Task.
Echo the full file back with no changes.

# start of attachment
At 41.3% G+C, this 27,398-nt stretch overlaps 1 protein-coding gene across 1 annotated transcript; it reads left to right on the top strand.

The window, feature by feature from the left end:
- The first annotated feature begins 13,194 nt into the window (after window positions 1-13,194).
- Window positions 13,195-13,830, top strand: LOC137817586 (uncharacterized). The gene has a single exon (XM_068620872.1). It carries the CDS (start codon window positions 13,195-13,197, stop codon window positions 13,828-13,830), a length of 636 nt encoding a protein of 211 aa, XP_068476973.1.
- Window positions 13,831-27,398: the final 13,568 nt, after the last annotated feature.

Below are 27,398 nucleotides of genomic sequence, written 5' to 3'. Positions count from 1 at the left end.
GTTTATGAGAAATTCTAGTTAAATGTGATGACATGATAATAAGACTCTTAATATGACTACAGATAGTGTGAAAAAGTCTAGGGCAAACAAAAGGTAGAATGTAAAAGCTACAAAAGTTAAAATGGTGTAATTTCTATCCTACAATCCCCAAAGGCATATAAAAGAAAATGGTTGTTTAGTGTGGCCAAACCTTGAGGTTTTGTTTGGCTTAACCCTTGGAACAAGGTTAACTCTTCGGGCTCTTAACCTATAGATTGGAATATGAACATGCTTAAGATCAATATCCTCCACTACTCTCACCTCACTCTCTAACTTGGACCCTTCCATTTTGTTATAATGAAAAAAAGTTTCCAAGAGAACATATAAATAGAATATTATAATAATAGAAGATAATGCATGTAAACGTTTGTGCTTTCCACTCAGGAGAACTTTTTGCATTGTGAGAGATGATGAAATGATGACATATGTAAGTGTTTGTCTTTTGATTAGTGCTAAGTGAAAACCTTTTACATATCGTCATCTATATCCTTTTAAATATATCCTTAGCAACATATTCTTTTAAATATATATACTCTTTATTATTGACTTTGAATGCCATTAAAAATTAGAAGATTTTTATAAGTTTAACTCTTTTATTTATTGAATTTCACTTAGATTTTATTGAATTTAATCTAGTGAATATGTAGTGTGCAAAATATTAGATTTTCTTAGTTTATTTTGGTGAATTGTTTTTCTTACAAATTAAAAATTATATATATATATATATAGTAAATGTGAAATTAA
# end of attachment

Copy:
At 41.3% G+C, this 27,398-nt stretch overlaps 1 protein-coding gene across 1 annotated transcript; it reads left to right on the top strand.

The window, feature by feature from the left end:
- The first annotated feature begins 13,194 nt into the window (after window positions 1-13,194).
- Window positions 13,195-13,830, top strand: LOC137817586 (uncharacterized). The gene has a single exon (XM_068620872.1). It carries the CDS (start codon window positions 13,195-13,197, stop codon window positions 13,828-13,830), a length of 636 nt encoding a protein of 211 aa, XP_068476973.1.
- Window positions 13,831-27,398: the final 13,568 nt, after the last annotated feature.

Below are 27,398 nucleotides of genomic sequence, written 5' to 3'. Positions count from 1 at the left end.
GTTTATGAGAAATTCTAGTTAAATGTGATGACATGATAATAAGACTCTTAATATGACTACAGATAGTGTGAAAAAGTCTAGGGCAAACAAAAGGTAGAATGTAAAAGCTACAAAAGTTAAAATGGTGTAATTTCTATCCTACAATCCCCAAAGGCATATAAAAGAAAATGGTTGTTTAGTGTGGCCAAACCTTGAGGTTTTGTTTGGCTTAACCCTTGGAACAAGGTTAACTCTTCGGGCTCTTAACCTATAGATTGGAATATGAACATGCTTAAGATCAATATCCTCCACTACTCTCACCTCACTCTCTAACTTGGACCCTTCCATTTTGTTATAATGAAAAAAAGTTTCCAAGAGAACATATAAATAGAATATTATAATAATAGAAGATAATGCATGTAAACGTTTGTGCTTTCCACTCAGGAGAACTTTTTGCATTGTGAGAGATGATGAAATGATGACATATGTAAGTGTTTGTCTTTTGATTAGTGCTAAGTGAAAACCTTTTACATATCGTCATCTATATCCTTTTAAATATATCCTTAGCAACATATTCTTTTAAATATATATACTCTTTATTATTGACTTTGAATGCCATTAAAAATTAGAAGATTTTTATAAGTTTAACTCTTTTATTTATTGAATTTCACTTAGATTTTATTGAATTTAATCTAGTGAATATGTAGTGTGCAAAATATTAGATTTTCTTAGTTTATTTTGGTGAATTGTTTTTCTTACAAATTAAAAATTATATATATATATATATAGTAAATGTGAAATTAA